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Our View: One cut schools can't afford

Posted: August 15, 2009 9:18 p.m.
Updated: August 16, 2009 4:55 a.m.
Despite record high enrollment numbers overall, College of the Canyons has decided to throw in the towel on its journalism program.

Even as enrollment has jumped 31 percent in the fall, the college says it's unable to fill its journalism classes and has canceled all but the introductory course, eliminating its award-winning student newspaper and any hope of restoring its defunct but once award-winning student magazine.

Along with those classes goes the best opportunity for a student First Amendment voice on the Valencia and Canyon Country community college campuses.

No more student-written editorials that sometimes nipped like annoying terriers at administrators' ankles.

No more public forum for student grievances.

No more of that admittedly rare but occasional student investigative story that could actually change policy and improve students' lives.

No more pages in which students can practice their craft and - as one former student, now a professional journalist, put it - make the mistakes that'll teach more than can be learned during four years in a classroom.

Then there's the fast talk that college officials will have to come up with when it's accreditation review time again.

Oh, but it's all just a sign of the times, you say? Everyone knows print is dead and the Internet is king, you say?

Not so fast.

Print may now be just one distribution mechanism among many, but it's more than that - especially in a college or university setting.

Nowhere is journalism taught more comprehensively than in association with a college or university print product.

If the Internet is king, print is the joker who isn't afraid to ridicule the king for having no clothes.

In fact, it's for that very role that the Founding Fathers wrote press freedoms into the First Amendment.

Think about it. You have different expectations from a news story in a newspaper than you have for a blog on the Internet.

You expect accuracy. You expect balance. You expect a news story to quote credible sources and omit those without credibility.

You expect fairness. You expect an awareness of audience, that your newspaper won't make mountains out of molehills or criticize people who don't deserve it.

When we mess up - and sometimes we do - you let us know. That's what we expect, and it's what we want - because we're the only people who have higher expectations of our reporters and editors than you do.

Just how important are fairness and balance - that is, journalistic ethics? They're so important that "fair and balanced" have become a marketing slogan for a major cable news network.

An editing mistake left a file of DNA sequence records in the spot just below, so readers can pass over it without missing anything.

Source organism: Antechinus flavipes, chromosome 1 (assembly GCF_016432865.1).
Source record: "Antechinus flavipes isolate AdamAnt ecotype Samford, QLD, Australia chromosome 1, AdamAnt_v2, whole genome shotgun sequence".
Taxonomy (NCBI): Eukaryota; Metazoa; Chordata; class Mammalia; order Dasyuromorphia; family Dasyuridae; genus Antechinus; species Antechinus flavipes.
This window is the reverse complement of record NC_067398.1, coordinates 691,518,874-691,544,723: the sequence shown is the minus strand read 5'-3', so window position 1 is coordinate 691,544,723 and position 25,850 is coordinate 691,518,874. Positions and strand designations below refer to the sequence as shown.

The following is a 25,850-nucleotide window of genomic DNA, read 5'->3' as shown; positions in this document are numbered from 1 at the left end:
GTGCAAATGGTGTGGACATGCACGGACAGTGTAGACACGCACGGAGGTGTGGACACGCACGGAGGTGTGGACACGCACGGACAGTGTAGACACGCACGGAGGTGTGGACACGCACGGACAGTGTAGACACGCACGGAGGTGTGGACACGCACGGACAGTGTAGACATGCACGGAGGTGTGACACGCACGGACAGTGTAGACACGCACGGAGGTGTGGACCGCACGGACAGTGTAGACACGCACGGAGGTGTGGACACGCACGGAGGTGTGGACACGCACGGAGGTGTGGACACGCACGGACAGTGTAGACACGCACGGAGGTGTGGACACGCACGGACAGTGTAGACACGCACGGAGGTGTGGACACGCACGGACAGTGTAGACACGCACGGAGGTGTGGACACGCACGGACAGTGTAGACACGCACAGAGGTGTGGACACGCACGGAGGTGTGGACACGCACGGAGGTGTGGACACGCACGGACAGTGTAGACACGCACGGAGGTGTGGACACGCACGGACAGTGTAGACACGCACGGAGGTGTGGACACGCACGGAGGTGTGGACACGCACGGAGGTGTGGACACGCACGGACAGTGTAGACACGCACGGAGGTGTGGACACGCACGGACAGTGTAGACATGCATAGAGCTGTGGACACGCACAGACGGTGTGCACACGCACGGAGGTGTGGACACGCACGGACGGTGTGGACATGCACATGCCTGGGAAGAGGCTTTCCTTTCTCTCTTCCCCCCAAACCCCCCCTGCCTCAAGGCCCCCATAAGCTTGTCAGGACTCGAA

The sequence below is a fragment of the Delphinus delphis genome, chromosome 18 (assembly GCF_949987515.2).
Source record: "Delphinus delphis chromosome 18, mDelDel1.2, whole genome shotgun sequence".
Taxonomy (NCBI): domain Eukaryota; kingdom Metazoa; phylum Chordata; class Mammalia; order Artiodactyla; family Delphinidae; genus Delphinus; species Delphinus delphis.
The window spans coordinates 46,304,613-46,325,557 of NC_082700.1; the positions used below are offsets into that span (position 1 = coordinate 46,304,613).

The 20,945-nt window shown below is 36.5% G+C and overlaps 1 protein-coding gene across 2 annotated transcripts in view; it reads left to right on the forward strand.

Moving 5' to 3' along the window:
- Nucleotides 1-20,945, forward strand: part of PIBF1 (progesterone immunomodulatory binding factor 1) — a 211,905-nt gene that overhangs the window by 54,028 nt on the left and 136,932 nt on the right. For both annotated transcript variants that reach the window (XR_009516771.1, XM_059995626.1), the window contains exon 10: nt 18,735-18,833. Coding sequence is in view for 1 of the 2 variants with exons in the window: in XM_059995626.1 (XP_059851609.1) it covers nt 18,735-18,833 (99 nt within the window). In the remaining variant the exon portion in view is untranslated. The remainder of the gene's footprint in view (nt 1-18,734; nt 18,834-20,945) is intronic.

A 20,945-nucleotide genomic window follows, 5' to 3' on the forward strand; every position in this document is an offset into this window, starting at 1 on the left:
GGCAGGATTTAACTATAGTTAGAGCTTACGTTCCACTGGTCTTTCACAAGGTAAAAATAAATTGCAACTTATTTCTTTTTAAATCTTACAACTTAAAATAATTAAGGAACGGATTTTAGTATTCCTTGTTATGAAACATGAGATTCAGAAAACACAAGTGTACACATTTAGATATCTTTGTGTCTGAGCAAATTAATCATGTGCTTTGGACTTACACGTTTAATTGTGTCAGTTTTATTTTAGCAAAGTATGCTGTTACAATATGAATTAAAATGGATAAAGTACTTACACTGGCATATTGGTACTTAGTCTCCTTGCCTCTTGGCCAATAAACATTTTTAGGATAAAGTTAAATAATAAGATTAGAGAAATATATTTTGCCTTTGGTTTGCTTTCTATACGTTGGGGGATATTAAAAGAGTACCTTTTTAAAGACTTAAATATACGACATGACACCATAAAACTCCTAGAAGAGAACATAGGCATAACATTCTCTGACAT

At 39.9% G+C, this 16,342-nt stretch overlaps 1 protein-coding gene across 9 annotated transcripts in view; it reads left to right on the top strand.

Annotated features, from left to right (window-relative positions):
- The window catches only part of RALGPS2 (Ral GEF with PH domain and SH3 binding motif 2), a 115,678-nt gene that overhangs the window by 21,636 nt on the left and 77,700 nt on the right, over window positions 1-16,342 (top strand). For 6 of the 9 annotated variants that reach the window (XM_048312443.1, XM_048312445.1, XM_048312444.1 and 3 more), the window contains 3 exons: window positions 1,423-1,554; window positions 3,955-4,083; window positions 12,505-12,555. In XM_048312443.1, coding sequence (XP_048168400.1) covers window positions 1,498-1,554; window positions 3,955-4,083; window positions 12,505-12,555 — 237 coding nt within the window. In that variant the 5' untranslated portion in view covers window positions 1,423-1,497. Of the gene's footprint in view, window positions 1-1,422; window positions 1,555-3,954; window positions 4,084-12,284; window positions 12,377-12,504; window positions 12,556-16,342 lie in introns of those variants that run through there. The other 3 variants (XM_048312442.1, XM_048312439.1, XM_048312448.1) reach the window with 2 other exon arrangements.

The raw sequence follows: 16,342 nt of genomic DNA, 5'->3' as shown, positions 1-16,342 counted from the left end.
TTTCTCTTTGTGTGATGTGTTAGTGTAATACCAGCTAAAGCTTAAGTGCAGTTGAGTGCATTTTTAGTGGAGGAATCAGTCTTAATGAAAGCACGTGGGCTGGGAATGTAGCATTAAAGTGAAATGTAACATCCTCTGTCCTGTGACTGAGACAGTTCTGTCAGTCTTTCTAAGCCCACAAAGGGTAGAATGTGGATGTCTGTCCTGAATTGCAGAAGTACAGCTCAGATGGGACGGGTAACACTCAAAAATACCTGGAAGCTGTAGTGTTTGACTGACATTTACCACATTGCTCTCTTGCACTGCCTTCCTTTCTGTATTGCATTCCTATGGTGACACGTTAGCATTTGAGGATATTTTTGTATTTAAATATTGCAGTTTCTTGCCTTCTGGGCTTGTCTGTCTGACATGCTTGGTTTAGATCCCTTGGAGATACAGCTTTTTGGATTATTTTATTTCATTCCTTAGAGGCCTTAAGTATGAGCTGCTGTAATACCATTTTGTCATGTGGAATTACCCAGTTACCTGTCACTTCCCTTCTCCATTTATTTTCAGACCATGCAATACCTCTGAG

And where do aspiring journalists learn these skills?

Not only competent use of the language, but which authority figure to quote in a given situation? Who else needs to be contacted?

How to find the other side or sides of a story, and the proper amount of weight to give to the other sides? How to work as a team with other writers, copy editors, managers, publishers - and getting it all done on time and correctly? Re-evaluating one's stance in the face of overwhelming audience response?

It's a no-brainer, really. Learning is all about "time on task." The more time you spend learning something, the greater your understanding. And a student publication is the laboratory product of that process.

Look at a popular and respected online-only magazine like Salon. All of its writers and editors cut their teeth at print newspapers and magazines, primarily in the San Francisco area.

Everybody in the trade knows you don't apply for a job at Salon unless you've got a solid journalism background with experience in print.

Once in a while an untrained blogger or news aggregator will get lucky. Matt Drudge was bouncing around from job to job until his dad bought him a computer in the early 1990s. He started the Drudge Report and eventually broke the "news" of the Monica Lewinsky scandal.

Matt Drudge is a natural promoter, but his Report is nothing more and nothing less than a news aggregation site. He imports headlines and stories from actual publications that employ real journalists.

What happens to news reporting throughout America if all colleges and universities move in the direction that College of the Canyons has taken? What happens to the news? Who will be the arbiter?

Do we care if there is any real news anymore? Or do we acquiesce to devolving into a nation of talking heads and text-messaging dorks, signifying little and knowing even less about writing a competent story?

Competence comes from practice, from putting student work out there for peers and others to review, from measuring audience values and meeting audience needs.

It's something you learn in Journalism 115, Journalism 205, Journalism 220, Journalism 260 and Journalism 265.


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